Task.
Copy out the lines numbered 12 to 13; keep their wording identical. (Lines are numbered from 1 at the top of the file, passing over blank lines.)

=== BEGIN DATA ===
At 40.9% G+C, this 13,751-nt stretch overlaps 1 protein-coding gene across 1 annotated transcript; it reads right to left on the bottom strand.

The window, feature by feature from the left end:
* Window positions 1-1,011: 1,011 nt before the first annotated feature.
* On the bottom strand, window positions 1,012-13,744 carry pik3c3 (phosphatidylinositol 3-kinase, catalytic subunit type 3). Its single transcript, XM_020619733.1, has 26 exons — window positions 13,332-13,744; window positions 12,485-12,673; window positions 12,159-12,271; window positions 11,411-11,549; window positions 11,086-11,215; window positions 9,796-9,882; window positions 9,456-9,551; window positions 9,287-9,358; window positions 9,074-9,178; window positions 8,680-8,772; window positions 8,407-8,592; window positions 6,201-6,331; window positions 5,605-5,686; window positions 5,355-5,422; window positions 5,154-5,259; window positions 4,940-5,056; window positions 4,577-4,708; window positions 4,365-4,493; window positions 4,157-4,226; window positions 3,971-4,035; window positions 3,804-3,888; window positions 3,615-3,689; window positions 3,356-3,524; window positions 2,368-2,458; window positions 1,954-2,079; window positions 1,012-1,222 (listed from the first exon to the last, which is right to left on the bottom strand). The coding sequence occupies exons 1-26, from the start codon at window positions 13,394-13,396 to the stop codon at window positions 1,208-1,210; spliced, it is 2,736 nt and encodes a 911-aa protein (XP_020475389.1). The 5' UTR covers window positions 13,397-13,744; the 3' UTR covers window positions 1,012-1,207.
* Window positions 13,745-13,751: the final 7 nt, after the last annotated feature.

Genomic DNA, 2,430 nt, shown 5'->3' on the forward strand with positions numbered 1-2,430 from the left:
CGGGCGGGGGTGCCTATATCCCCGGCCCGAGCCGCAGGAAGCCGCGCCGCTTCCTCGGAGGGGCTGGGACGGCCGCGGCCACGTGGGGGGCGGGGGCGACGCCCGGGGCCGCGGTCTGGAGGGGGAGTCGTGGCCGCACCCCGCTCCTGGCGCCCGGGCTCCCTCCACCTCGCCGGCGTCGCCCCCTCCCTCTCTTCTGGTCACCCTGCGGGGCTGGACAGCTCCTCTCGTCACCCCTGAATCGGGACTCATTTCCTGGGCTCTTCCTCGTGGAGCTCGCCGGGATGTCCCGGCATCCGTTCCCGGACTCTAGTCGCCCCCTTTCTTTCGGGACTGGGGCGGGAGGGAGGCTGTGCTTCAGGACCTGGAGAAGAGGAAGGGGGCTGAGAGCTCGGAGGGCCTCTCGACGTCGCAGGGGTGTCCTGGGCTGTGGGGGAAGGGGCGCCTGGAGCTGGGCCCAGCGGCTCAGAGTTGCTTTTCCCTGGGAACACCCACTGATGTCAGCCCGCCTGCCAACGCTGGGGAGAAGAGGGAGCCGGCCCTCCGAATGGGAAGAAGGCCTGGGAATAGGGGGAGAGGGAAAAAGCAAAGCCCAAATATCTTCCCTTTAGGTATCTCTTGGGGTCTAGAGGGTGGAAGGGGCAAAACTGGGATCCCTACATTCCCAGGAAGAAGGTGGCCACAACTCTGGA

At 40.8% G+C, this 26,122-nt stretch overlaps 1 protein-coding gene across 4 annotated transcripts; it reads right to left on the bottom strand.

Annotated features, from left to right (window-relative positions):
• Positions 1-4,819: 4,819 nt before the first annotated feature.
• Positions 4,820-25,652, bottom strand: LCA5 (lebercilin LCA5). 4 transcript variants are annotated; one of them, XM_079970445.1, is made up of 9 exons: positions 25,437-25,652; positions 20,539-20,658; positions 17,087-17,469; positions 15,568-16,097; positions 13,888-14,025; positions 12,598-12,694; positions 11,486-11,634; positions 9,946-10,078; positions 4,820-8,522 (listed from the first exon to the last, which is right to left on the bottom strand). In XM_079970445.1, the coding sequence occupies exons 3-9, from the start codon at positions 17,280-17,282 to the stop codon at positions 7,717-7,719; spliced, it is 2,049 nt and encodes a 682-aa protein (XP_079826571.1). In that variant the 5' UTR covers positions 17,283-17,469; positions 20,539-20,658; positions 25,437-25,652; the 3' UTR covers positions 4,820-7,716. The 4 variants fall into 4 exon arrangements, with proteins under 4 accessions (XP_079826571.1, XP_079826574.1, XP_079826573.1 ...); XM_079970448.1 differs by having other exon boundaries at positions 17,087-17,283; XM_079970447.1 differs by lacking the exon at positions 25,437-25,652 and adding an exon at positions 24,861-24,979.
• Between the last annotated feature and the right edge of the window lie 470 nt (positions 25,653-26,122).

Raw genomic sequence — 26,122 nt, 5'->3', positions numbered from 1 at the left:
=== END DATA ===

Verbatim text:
• Between the last annotated feature and the right edge of the window lie 470 nt (positions 25,653-26,122).

Raw genomic sequence — 26,122 nt, 5'->3', positions numbered from 1 at the left: